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jamiemattinson
25th September 2019

Review: ‘The Definitive Book of Body Language’ by Allan and Barbara Pease

Ever wondered what your palm facing away from you really means on a date? Jamie Mattinson reviews The Definitive Book of Body Language to find out
Review: ‘The Definitive Book of Body Language’ by Allan and Barbara Pease
Photo: Jamie Mattinson

I frequently find myself sat studying in a busy library, noticing body language during interactions between people around me. Often, I notice a stark difference in freshers interacting and third years interacting with one another. If you yourself find it difficult to interpret or convey what gestures communicate, Allan and Barbara Pease’s book may be ideal.

Reading the book, I realised it could help to improve relationships with those around me. Because of this, I’d recommend it to anybody who wants to improve their relationships with the people they interact with.

The book is divided into 19 chapters, 15-16 of which deal directly with specific aspects of body language. Language such as foot positioning, hand gestures, and the handling of objects like cigarettes. It codifies certain gestures like the ‘steeple’ and the ‘catapult’, and details the emotions and attitudes likely to be present in a person displaying them. You can also understand how such gestures are likely to be received and reacted to by others.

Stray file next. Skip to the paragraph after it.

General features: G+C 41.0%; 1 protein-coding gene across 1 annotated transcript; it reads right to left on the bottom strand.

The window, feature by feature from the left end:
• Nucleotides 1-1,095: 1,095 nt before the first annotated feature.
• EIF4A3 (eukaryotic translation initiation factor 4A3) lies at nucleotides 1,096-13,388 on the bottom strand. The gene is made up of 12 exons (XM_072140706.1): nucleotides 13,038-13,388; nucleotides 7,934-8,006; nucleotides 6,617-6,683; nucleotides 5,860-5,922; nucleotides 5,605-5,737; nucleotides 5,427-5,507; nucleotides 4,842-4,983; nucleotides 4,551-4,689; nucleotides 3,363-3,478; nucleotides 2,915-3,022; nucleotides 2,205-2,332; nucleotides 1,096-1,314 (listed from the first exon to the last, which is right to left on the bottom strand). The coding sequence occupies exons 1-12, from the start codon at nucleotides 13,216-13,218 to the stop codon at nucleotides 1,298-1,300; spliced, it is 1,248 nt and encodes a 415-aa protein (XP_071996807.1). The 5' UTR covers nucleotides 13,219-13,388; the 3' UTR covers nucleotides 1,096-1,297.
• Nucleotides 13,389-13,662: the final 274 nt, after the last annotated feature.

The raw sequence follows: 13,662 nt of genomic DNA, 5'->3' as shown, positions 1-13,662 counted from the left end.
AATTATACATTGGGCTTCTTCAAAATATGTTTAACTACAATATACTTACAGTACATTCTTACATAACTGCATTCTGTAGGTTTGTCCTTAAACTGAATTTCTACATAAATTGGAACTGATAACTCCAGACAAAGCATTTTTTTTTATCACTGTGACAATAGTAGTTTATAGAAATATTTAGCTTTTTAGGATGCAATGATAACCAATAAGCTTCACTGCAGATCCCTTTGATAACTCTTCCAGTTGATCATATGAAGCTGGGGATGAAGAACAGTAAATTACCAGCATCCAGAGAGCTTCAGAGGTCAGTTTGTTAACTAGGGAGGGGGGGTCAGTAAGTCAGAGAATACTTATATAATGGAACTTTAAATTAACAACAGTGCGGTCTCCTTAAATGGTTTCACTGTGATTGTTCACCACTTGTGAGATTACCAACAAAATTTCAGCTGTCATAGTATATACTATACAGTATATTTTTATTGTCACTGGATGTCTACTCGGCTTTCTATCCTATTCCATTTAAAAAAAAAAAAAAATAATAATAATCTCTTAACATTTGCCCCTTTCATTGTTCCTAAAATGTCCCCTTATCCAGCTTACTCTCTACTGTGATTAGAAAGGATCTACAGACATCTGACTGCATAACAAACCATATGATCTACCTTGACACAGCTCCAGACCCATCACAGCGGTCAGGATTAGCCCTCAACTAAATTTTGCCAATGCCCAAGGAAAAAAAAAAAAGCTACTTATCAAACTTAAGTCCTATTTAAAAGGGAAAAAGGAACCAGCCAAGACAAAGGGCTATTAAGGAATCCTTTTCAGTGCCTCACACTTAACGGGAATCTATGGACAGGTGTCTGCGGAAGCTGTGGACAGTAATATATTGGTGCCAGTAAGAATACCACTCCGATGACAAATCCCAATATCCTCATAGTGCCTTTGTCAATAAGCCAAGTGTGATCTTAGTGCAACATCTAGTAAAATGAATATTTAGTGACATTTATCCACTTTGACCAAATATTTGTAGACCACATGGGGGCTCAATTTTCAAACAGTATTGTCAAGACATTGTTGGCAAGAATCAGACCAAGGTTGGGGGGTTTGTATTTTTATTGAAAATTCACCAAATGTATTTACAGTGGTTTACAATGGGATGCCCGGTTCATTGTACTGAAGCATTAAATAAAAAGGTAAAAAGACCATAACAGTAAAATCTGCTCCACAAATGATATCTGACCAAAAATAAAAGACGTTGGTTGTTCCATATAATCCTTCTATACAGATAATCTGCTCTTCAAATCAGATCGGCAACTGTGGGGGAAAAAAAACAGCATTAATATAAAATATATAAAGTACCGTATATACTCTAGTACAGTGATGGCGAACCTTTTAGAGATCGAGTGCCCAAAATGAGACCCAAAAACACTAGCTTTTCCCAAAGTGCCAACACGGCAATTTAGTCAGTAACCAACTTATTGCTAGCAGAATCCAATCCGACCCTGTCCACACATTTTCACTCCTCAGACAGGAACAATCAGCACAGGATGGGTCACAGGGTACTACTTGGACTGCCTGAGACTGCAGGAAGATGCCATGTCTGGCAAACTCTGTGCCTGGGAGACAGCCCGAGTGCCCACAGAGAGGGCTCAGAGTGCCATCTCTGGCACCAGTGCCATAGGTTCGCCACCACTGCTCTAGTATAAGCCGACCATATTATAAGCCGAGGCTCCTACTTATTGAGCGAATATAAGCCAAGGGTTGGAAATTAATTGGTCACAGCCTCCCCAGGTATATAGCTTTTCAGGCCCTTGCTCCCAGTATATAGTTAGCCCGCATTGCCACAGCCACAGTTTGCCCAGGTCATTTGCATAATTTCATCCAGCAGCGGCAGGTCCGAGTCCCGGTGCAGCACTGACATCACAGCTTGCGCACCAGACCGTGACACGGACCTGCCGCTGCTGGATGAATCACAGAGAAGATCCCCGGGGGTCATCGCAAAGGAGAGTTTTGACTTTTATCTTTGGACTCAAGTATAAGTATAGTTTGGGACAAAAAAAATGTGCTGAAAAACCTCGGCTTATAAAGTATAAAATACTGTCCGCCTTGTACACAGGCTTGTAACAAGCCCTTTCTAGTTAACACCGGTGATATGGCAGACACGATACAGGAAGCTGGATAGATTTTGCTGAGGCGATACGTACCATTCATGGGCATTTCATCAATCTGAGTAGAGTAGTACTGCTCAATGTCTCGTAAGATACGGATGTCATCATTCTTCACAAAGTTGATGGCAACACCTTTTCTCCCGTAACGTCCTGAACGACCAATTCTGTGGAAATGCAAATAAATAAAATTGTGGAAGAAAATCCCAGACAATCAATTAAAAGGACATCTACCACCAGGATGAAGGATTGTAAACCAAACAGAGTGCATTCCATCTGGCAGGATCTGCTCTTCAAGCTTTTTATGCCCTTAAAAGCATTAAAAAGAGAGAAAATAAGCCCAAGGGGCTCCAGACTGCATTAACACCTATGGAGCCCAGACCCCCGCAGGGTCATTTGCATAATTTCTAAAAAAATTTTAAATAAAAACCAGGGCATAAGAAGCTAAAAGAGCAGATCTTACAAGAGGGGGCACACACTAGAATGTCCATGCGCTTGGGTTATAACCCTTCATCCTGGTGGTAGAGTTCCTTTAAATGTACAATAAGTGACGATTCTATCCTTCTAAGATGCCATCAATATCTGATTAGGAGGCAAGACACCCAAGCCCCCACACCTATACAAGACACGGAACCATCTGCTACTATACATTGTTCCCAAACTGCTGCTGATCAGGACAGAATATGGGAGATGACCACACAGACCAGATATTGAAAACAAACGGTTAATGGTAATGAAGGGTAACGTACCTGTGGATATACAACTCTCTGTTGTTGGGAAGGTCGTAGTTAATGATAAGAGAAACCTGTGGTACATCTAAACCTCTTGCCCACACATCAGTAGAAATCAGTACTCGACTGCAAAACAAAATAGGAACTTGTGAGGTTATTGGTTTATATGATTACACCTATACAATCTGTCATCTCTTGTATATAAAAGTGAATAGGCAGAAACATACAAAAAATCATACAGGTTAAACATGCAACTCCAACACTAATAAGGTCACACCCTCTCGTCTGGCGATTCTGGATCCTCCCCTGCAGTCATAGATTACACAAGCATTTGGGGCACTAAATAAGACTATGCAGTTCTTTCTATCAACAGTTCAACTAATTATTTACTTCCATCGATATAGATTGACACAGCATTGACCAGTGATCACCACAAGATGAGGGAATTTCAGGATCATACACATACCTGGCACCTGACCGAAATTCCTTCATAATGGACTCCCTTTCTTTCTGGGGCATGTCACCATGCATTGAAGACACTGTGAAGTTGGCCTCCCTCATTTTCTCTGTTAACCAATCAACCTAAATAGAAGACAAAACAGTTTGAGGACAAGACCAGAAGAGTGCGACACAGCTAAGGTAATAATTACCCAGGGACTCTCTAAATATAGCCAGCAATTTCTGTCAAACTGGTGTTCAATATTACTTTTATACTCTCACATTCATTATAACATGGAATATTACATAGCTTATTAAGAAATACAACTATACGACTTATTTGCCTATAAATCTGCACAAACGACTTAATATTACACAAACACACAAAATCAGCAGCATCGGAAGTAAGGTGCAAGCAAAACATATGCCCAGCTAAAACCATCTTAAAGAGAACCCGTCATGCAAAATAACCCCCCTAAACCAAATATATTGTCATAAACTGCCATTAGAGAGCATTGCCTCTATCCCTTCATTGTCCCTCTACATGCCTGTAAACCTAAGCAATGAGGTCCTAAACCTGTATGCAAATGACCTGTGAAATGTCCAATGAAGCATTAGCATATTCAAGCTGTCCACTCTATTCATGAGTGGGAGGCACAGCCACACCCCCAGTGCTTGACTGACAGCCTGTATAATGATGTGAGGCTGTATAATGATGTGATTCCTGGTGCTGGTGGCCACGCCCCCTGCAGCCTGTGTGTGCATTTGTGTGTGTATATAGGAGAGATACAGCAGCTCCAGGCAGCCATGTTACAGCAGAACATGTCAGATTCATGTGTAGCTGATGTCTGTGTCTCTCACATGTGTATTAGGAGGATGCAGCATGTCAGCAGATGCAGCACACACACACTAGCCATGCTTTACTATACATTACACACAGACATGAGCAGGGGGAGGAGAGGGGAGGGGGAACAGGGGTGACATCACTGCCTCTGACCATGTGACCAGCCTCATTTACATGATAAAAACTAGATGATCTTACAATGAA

The authors discuss the subtle and sometimes not so subtle messages such gestures send in the context of evolutionary history. The book generally makes a lot of sense and can be quite satisfying to read. They also give practical applications and pieces of advice about which gestures may be more useful in certain contexts, as well as how best to respond or behave around people based on the gestures and body language they display.

Did you ever really pay much attention to which way your palm faced when you addressed people? Or how often you bring your hand near your mouth when you lie and why that is?

I was slightly disappointed by the book’s ethnocentrism and simplicity. The authors admit that aspects of body language, and its psychological messages, can vary from culture to culture. The issue is how they skim over this very nonchalantly.

They focus almost exclusively on business and dating contexts, and exclusively heterosexual ones at that. Generalisations and claims are made with little evidence out there to actually support them. I did feel when reading that I was being sold to, marketed ideas rather than objectively presented with them. I’m not sure how applicable to real life some claims made may actually be.

Nevertheless, the book covers the limited specific contexts it does cover quite well. It isn’t perfect and I would take its claims with a pinch of salt. However, the ideas and applications offered in the book do feel reasonable and useful at a basic level.

I am glad I read it despite my criticisms, and I do feel more equipped to read people’s body language better than before.

If I was going to try and sum up the message and relevance of the book in a couple of sentences it would go as follows: Your gestures and non-verbal communication say more to people than even your words a lot of the time. By becoming cognisant of how body-language portrays people’s attitudes, you can improve your communication.


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